At the Azland Landfill, Perry has eight lined ponds that he planted with cattails and other vegetation resulting in what he called “vegetative wetlands.” Those ponds are triple lined. A geosynthetic clay liner containing bentonite makes the ground impervious. Above it are two 60-mil pond liners separated by a foot of fill dirt.
Azland runs leachate through the ponds to a holding pond where it is tested. Before the treated liquid can be routed to a percolation pond and allowed to seep into the ground, it must meet drinking-water standards.
Siting a landfill in Walton County isn’t easy. They must be placed away from wetlands, and as Perry said, “The last thing anybody wants in his backyard is a landfill.”
Azland is located two miles east of U.S. 331 off Rock Hill Road in a rural area. To the west of the landfill is 1,000 acres owned by Orlando Technologies, Inc., which does explosives testing on the property. The landfill is otherwise surrounded by timberlands. At 30 acres in size, it sits in the middle of a 132-acre parcel that provides for substantial setbacks.
The landfill is made up of four cells, and at this writing, Perry is preparing to close out one cell and move on to No. 2. Upon closure, a Class III landfill must be monitored with wells for 30 years — versus five years for C&D landfills.
Walton County is building a Class III facility, but for now, Perry receives debris from throughout the county except for an area along U.S. 98 and east of County 395.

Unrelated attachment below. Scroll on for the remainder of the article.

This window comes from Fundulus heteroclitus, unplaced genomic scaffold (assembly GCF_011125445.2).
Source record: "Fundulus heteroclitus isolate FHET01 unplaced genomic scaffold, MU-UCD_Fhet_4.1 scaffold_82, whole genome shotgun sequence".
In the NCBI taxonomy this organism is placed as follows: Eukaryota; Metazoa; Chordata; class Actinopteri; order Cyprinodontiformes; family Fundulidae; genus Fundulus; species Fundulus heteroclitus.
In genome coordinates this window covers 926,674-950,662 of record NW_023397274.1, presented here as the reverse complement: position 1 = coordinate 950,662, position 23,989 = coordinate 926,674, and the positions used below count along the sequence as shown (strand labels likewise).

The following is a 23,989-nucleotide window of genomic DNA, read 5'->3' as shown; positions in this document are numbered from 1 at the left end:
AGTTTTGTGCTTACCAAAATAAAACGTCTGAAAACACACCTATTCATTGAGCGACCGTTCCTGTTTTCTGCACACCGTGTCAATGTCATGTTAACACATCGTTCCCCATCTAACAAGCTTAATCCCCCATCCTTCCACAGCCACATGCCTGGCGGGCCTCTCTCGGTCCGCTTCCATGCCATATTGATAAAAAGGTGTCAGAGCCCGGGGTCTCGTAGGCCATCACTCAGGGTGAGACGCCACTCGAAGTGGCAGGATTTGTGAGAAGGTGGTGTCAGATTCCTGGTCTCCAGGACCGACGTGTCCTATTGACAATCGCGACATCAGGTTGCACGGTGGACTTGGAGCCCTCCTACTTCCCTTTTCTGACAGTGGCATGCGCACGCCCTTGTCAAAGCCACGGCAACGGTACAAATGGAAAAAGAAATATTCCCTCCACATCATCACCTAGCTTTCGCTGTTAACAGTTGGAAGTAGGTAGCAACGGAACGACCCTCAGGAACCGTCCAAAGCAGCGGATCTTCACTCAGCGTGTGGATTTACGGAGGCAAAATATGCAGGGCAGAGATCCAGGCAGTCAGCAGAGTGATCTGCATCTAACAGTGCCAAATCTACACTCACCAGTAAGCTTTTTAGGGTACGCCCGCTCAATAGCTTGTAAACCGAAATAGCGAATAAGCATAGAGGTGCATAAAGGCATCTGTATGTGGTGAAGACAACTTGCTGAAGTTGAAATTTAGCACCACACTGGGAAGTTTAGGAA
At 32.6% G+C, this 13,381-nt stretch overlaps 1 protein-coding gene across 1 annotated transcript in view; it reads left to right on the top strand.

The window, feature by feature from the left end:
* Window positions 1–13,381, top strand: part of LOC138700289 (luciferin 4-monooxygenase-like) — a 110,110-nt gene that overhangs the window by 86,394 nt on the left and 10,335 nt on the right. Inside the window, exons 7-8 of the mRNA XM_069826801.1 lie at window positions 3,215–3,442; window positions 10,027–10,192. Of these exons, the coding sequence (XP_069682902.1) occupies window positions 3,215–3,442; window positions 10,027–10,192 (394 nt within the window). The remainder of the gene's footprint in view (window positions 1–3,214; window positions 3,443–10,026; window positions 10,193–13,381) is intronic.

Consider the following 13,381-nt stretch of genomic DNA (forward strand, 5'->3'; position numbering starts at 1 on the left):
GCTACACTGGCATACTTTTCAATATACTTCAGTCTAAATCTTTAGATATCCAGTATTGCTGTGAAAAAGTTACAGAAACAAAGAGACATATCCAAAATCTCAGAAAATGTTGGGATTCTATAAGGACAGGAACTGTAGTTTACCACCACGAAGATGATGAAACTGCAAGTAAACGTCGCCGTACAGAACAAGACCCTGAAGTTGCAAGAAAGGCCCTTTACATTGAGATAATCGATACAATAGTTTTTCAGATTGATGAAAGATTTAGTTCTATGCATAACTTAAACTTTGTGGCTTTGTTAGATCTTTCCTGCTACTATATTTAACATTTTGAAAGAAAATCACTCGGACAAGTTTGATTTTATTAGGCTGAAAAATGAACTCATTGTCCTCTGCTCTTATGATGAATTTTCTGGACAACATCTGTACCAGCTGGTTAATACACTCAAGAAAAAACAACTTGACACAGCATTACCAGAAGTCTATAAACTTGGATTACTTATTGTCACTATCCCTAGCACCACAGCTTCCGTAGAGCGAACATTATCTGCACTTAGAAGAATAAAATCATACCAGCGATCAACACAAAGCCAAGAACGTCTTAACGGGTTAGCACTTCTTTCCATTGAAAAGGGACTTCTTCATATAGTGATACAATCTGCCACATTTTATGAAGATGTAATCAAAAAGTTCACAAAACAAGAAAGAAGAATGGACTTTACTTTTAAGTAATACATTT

“With the housing boom in Walton County, we’re seeing a lot of material, and that’s a good thing,” Perry said.
He is trying to get into recycling, but entry costs are high and there’s not much money in it. Markets for recycled material can be hard to find.
“China is no longer buying recycled material as it once had,” Perry said. “There are several things we’d like to do with recyclables, but you need offsetting income. I’m working on that.”
The nonprofit was phased out as of Dec. 31, 2021, after achieving its chief objective, stopping the Waste Management leachate-disposal, deep-injection well; for four years, it had been engaged in activities including policy research and preparing for a possible court fight.
Waste Management withdrew its permit application on Jan. 10, 2020.
Layman said she didn’t want to perpetuate an organization that would have to devote much of its energies to fundraising just to sustain itself. Safe Walton, she said, was a good example of an “ad hoc, hyper-focused nonprofit that prevailed on the basis of science and facts.”
“Kelly Layman saw something that had the potential to create a problem,” Lee Perry said of the founder of Safe Water for Walton. “Even though the injection well would have gone all the way through the aquifer, a seismic shift could cause that pipe to crack. There is no such thing as a surefire, never-gonna-fail system. Even if nothing ever happens, the optics are not good. It doesn’t give you a feeling of comfort knowing that you have that much toxic contamination going down through the source of your drinking water.” Perry recognizes that continuing vigilance will be required to ensure that Walton County is developed responsibly. “I assume that if something comes up that needs to be addressed, Safe Water for Walton could be reactivated,” he said.